New York City’s Irish Hunger Memorial offers an informative look at the Irish Hunger of 1845-50, perhaps the worst social disaster of 19th Century Europe. Located near the World Financial Center in lower Manhattan, the half-acre site consists of a rural Irish landscape with an abandoned stone cottage, stone walls, fallow potato fields and the flora on the north Connacht wetlands. It is a metaphor for the Great Irish Famine and a reminder that hunger today is often the result of lack of access to land. Artist Brian Tolle designed the 96′ x 170′ Memorial, which contains stones from each of Ireland’s 32 counties. Along the base are bands of texts separated by layers of imported Kilkenny limestone. The text, which combines the history of the Great Famine with current reports on world hunger, is cast as shadow onto illuminated frosted glass panels.
A recent trip to Ireland, especially the counties in the west (County Galway, County Clare, and County Kerry), districts designated the Gaeltacht where the Irish government recognizes Irish as the predominant language spoken at home, made clear the extent of the Irish Hunger. An historic site on the Dingle Peninsula had the ruins of a famine house that gave an historical overview of the Land War in Ireland when English landowners evicted millions of Irish who could not pay rent in the wake of the great famine. The site describes the ruthless tactics that the British used to evict Irish peasants. Ironically, some evicted Irishmen immigrated to America, joined the US Army, and used the same methods to displace Native Americans during the Western expansion, not seeing any connection between the plight of the Irish and that of the Indians.
The Great Famine had its roots in both the dependence of Irish peasants solely on a potato diet as well as the adverse relief policies of the British Government. Irish patriot John Mitchell summed up the tragedy saying “God created the potato blight but Britain created the famine.” The fungus that ruined the potato crop actually came from America by ship; it infected much of Western Europe, but Ireland was affected the most. The earlier 17th Century purges in Ireland under the rule of Oliver Cromwell and the later Penal Laws insured that the Irish peasant could own no land, paid exorbitant rents and subsisted exclusively on potatoes. Interestingly, food was exported from Ireland during the Great Famine, in the form of livestock, grains, fruits and vegetables. The term Famine is arguably a misnomer. An estimated 1 million died of starvation-related conditions in one of the most catastophic food crises in history. For many, migration was an escape from death. Approximately 20% of emigrants died at sea, in coffin ships, and in quarantine stations. The Irish exodus to America was the first large wave of European immigration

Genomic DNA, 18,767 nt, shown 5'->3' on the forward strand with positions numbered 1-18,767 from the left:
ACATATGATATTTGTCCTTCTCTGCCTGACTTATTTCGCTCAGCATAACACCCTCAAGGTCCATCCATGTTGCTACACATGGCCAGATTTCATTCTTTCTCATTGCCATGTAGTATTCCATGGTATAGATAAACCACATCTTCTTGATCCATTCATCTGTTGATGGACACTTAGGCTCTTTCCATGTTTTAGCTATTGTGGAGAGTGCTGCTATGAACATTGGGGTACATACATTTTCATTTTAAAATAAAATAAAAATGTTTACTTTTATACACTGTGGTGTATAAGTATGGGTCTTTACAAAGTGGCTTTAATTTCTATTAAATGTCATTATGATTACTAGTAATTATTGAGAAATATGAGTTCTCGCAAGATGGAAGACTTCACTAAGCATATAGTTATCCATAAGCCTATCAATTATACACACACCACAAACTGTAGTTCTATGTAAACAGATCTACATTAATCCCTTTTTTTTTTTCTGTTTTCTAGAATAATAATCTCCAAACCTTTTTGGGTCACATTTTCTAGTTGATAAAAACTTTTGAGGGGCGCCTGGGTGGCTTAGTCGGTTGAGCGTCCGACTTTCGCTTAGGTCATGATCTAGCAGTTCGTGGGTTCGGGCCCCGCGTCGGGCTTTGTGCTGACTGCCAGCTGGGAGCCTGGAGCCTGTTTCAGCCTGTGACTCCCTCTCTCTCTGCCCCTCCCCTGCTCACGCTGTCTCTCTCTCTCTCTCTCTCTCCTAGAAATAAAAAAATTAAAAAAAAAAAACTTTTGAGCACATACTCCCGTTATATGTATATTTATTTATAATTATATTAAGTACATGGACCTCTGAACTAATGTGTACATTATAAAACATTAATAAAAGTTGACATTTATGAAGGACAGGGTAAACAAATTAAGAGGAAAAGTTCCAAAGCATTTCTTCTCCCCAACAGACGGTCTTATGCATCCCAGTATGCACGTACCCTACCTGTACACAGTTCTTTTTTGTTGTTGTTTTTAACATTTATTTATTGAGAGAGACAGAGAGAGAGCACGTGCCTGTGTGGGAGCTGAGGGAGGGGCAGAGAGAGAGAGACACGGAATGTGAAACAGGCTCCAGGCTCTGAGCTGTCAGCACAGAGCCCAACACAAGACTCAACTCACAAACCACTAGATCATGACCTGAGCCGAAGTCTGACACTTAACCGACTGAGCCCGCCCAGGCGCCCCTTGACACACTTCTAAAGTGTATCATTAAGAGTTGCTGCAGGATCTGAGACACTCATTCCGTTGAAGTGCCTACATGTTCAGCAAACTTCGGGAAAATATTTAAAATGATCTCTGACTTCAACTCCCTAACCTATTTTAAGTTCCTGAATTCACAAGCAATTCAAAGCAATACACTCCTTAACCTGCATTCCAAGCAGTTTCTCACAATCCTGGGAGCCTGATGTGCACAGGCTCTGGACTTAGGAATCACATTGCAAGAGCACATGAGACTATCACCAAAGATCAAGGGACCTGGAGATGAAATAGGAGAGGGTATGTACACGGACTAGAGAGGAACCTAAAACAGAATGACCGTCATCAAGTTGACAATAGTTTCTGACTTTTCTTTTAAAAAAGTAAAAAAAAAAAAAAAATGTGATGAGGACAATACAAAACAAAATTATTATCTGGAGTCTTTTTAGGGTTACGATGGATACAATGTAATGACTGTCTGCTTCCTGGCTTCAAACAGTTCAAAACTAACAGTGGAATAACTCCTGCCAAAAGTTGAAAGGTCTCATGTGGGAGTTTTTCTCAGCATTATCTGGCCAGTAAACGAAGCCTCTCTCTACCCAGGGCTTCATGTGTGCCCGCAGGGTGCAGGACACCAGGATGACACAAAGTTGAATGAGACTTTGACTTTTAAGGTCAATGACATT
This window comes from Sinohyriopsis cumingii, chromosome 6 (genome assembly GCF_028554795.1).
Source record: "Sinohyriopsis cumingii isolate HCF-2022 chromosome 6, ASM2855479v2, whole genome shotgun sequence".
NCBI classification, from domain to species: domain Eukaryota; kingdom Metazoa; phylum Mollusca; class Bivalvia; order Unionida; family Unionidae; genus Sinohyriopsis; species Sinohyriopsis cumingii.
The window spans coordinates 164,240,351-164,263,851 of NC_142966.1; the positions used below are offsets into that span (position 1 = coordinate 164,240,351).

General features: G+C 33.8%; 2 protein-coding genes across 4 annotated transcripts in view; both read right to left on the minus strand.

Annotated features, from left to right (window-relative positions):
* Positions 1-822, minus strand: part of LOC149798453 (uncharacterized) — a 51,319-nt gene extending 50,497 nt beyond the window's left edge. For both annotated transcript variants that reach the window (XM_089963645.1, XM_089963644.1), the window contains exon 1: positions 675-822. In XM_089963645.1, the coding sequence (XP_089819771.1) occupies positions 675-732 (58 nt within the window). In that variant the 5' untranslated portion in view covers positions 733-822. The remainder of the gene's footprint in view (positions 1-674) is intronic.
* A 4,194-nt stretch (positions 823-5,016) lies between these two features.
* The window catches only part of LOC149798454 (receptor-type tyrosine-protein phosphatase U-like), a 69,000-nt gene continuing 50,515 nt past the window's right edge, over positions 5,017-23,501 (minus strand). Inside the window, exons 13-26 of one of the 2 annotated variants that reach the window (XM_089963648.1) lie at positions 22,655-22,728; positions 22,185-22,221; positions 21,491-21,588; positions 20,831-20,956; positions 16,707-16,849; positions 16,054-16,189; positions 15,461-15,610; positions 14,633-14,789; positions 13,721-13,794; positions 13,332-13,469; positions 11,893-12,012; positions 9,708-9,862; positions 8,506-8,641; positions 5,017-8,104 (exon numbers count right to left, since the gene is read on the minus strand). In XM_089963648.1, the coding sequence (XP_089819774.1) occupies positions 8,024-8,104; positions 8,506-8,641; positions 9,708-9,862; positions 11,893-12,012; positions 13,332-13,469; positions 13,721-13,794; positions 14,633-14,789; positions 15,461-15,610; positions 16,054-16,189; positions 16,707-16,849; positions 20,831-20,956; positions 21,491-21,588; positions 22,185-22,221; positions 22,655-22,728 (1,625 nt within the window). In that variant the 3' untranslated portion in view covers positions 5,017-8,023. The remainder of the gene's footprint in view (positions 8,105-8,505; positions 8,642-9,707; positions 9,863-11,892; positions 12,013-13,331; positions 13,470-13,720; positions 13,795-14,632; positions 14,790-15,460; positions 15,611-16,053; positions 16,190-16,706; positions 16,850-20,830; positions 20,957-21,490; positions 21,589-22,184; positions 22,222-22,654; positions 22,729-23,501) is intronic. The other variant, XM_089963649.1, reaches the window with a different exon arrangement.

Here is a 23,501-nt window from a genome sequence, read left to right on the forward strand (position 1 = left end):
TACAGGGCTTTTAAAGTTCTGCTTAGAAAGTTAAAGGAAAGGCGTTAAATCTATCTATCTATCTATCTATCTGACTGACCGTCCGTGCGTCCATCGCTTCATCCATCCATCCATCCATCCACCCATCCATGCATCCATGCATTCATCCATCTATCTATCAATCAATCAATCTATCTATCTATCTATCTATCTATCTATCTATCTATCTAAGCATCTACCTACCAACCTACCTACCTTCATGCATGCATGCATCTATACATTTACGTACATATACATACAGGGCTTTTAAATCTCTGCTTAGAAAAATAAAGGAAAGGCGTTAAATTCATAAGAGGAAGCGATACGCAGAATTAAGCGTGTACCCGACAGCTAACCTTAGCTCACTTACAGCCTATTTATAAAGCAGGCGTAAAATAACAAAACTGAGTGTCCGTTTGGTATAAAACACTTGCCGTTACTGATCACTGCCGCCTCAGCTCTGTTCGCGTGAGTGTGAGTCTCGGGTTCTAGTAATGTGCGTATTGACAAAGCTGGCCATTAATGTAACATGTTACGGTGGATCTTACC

The Brooklyn Law School Library’s electronic collection has material related to this period. See the Making of Modern Law’s The Irish Land Acts, 1903 to 1909: Together with the Rules and Forms Issued Thereunder, Tables of Purchase Annuities, and a Form of Final Schedule of Incumbrances: Being a Supplement to Lord Justice Cherry’s Irish Land Law and Land Purchase Acts, 1860 To 1901. This topic from so long ago has gained some currency with the convening of the Irish Famine Tribunal in late April at Fordham University Law School. Organizers of the mock tribunal set it up as an experiment for lawyers and experts to “examine the responsibility of the British Government, under international law, for the tragic consequences of this period.” After extensive testimony, the panel consisting of New York State Supreme Court John Ingraham from Brooklyn and Irish Supreme Court Justice Adrian Hardiman reserved judgment on the case for 60 days until approximately June 20, 2013.